Comparison of anatomic and aerodynamic characteristics of the upper airway among edentulous mild, moderate, and severe obstructive sleep apnea in older adults

Hui Chen, Emami Elham, Yingguang Li, Shaohua Ge, Matthieu Schmittbuhl, Gilles Lavigne, Paul F. van der Stelt, Nelly Huynh

Research output: Contribution to JournalArticleAcademicpeer-review

Abstract

STUDY OBJECTIVES: First, to compare the upper airway's anatomic and aerodynamic characteristics of the edentulous older adults who experience mild, moderate, and severe obstructive sleep apnea (OSA). Second, to examine the correlation between the severity of OSA and the anatomic and aerodynamic characteristic(s) of the upper airway in these edentulous individuals. METHODS: NewTom5G cone beam computed tomography scans of 58 edentulous individuals with mild, moderate, and severe OSA were included in this analysis. 1) Computational models of the upper airway were reconstructed based on cone beam computed tomography images and the anatomical and aerodynamic characteristics of the upper airway were examined by an observer blind to OSA severity. 2) Pearson correlation analysis was used to determine the correlation between apnea-hypopnea index and the anatomic and aerodynamic characteristics of the upper airway. RESULTS: Compared with edentulous patients with mild and moderate OSA, those with severe OSA have a more hourglass-shaped upper airway. The severity of OSA, namely, apnea-hypopnea index, was significantly correlated with the length, shape, and minimum cross-sectional area of the upper airway. During inspiration, the mean velocity of the airflow within the upper airway of the edentulous patients with severe OSA was higher than that of patients with mild and moderate OSA. During both inspiration and expiration, apnea-hypopnea index was found to be significantly correlated with maximum velocity (P = .05) and airway resistance (P = .024, 0.038). CONCLUSIONS: The edentulous patients with severe OSA have a more hourglass-shaped upper airway. The findings also suggest that, during inspiration, the airflow travels faster in edentulous patients with severe OSA than in those with mild or moderate OSA. CLINICAL TRIAL REGISTRATION: Registry: ClinicalTrials.gov; Name: The Effect of Nocturnal Wear of Dentures on Sleep and Oral Health Related Quality of Life; URL: https://clinicaltrials.gov/ct2/show/NCT01868295; Identifier: NCT01868295. CITATION: Chen H, Elham E, Li Y, et al. Comparison of anatomic and aerodynamic characteristics of the upper airway among edentulous mild, moderate, and severe obstructive sleep apnea in older adults. J Clin Sleep Med. 2022;18(3):759-768.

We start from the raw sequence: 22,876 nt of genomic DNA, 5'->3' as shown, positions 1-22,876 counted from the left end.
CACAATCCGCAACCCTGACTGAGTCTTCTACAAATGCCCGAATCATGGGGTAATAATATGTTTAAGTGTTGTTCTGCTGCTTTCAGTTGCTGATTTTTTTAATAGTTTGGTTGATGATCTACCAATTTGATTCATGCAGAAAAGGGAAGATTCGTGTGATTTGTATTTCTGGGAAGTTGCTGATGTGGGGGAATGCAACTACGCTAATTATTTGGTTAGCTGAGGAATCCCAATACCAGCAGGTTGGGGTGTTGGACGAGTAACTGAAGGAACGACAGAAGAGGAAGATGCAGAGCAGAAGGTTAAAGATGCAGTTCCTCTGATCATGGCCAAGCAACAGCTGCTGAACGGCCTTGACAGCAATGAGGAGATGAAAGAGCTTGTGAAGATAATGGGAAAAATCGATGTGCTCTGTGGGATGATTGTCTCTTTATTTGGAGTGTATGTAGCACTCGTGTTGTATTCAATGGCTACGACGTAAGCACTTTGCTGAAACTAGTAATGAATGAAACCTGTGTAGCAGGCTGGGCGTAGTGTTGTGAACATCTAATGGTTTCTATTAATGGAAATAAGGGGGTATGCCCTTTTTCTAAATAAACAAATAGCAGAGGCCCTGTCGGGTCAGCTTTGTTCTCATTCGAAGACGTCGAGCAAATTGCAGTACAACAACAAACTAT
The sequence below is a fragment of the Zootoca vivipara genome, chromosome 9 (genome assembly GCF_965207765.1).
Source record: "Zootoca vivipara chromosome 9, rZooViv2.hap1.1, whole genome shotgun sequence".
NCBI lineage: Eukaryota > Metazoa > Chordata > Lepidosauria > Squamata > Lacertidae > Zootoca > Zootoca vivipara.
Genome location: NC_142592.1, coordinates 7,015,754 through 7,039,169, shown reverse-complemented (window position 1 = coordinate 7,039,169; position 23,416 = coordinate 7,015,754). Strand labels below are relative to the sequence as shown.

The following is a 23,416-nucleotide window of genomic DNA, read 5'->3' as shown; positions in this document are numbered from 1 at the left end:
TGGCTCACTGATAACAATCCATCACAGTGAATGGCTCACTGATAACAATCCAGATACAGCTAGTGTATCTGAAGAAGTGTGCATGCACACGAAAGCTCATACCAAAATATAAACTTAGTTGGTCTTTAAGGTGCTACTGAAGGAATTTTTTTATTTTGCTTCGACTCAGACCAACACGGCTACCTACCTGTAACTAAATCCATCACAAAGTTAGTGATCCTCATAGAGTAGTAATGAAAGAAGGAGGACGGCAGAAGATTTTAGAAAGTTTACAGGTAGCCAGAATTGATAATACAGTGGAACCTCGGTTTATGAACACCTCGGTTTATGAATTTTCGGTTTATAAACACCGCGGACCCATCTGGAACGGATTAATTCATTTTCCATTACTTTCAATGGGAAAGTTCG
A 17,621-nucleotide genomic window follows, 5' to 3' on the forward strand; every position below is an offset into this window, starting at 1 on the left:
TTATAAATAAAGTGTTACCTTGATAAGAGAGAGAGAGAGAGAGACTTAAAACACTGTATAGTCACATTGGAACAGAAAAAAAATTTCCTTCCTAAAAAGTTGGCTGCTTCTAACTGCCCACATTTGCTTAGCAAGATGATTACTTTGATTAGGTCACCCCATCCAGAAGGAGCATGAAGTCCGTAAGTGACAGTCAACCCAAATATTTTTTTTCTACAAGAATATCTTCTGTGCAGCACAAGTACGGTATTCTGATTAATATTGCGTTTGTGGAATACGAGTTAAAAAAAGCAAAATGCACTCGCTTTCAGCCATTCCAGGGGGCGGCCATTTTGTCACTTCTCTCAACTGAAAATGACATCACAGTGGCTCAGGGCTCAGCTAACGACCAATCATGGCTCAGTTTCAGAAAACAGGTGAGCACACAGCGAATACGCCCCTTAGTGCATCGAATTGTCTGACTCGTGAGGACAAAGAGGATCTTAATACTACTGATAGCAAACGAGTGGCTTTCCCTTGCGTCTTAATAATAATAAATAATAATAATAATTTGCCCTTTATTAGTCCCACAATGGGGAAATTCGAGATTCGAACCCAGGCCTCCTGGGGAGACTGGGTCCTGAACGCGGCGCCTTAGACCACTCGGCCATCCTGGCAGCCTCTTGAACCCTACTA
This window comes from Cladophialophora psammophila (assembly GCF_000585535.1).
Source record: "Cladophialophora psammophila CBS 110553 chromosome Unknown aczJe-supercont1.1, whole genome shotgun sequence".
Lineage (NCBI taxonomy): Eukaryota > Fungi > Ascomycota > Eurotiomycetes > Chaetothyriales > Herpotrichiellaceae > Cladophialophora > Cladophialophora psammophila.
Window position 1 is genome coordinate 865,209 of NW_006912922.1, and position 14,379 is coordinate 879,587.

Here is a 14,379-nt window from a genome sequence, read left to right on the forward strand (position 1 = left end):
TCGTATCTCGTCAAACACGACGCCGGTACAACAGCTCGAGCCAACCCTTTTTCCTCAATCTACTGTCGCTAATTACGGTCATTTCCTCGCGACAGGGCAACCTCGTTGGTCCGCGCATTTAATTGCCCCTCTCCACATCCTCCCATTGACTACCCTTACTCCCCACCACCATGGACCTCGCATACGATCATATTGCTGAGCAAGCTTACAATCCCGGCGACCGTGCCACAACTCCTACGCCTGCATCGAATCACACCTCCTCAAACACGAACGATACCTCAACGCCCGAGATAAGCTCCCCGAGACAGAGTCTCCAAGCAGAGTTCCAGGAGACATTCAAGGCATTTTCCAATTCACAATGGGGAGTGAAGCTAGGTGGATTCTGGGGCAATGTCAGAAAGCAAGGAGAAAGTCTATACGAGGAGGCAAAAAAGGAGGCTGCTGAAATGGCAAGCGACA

Original languageEnglish
Pages (from-to)759-768
Number of pages10
JournalJournal of clinical sleep medicine : JCSM : official publication of the American Academy of Sleep Medicine
Volume18
Issue number3
DOIs
Publication statusPublished - 1 Mar 2022

Bibliographical note

Publisher Copyright:
© 2022 American Academy of Sleep Medicine.

Keywords

  • apnea-hypopnea index
  • computational fluid dynamics
  • cone beam computed tomography
  • edentulism
  • obstructive sleep apnea
  • older adults
  • upper airway

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